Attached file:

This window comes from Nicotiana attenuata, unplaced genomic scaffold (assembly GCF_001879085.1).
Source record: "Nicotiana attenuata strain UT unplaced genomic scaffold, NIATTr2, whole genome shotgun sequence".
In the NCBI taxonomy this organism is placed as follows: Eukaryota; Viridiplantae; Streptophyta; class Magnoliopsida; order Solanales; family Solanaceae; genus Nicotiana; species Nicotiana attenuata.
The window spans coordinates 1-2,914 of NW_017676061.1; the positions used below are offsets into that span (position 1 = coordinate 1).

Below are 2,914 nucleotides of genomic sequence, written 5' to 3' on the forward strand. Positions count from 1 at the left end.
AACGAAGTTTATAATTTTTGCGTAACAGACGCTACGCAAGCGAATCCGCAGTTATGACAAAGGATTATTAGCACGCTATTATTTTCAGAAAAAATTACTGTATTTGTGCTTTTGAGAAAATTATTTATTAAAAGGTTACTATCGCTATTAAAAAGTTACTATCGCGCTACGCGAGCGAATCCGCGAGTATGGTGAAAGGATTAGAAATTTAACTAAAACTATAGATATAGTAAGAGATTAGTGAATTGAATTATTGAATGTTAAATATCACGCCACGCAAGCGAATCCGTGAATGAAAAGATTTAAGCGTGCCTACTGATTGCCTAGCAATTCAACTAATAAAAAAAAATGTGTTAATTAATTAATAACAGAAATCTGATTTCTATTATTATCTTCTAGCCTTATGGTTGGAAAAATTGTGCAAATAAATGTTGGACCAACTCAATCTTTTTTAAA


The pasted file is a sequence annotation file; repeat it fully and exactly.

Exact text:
This window comes from Nicotiana attenuata, unplaced genomic scaffold (assembly GCF_001879085.1).
Source record: "Nicotiana attenuata strain UT unplaced genomic scaffold, NIATTr2, whole genome shotgun sequence".
In the NCBI taxonomy this organism is placed as follows: Eukaryota; Viridiplantae; Streptophyta; class Magnoliopsida; order Solanales; family Solanaceae; genus Nicotiana; species Nicotiana attenuata.
The window spans coordinates 1-2,914 of NW_017676061.1; the positions used below are offsets into that span (position 1 = coordinate 1).

Below are 2,914 nucleotides of genomic sequence, written 5' to 3' on the forward strand. Positions count from 1 at the left end.
AACGAAGTTTATAATTTTTGCGTAACAGACGCTACGCAAGCGAATCCGCAGTTATGACAAAGGATTATTAGCACGCTATTATTTTCAGAAAAAATTACTGTATTTGTGCTTTTGAGAAAATTATTTATTAAAAGGTTACTATCGCTATTAAAAAGTTACTATCGCGCTACGCGAGCGAATCCGCGAGTATGGTGAAAGGATTAGAAATTTAACTAAAACTATAGATATAGTAAGAGATTAGTGAATTGAATTATTGAATGTTAAATATCACGCCACGCAAGCGAATCCGTGAATGAAAAGATTTAAGCGTGCCTACTGATTGCCTAGCAATTCAACTAATAAAAAAAAATGTGTTAATTAATTAATAACAGAAATCTGATTTCTATTATTATCTTCTAGCCTTATGGTTGGAAAAATTGTGCAAATAAATGTTGGACCAACTCAATCTTTTTTAAA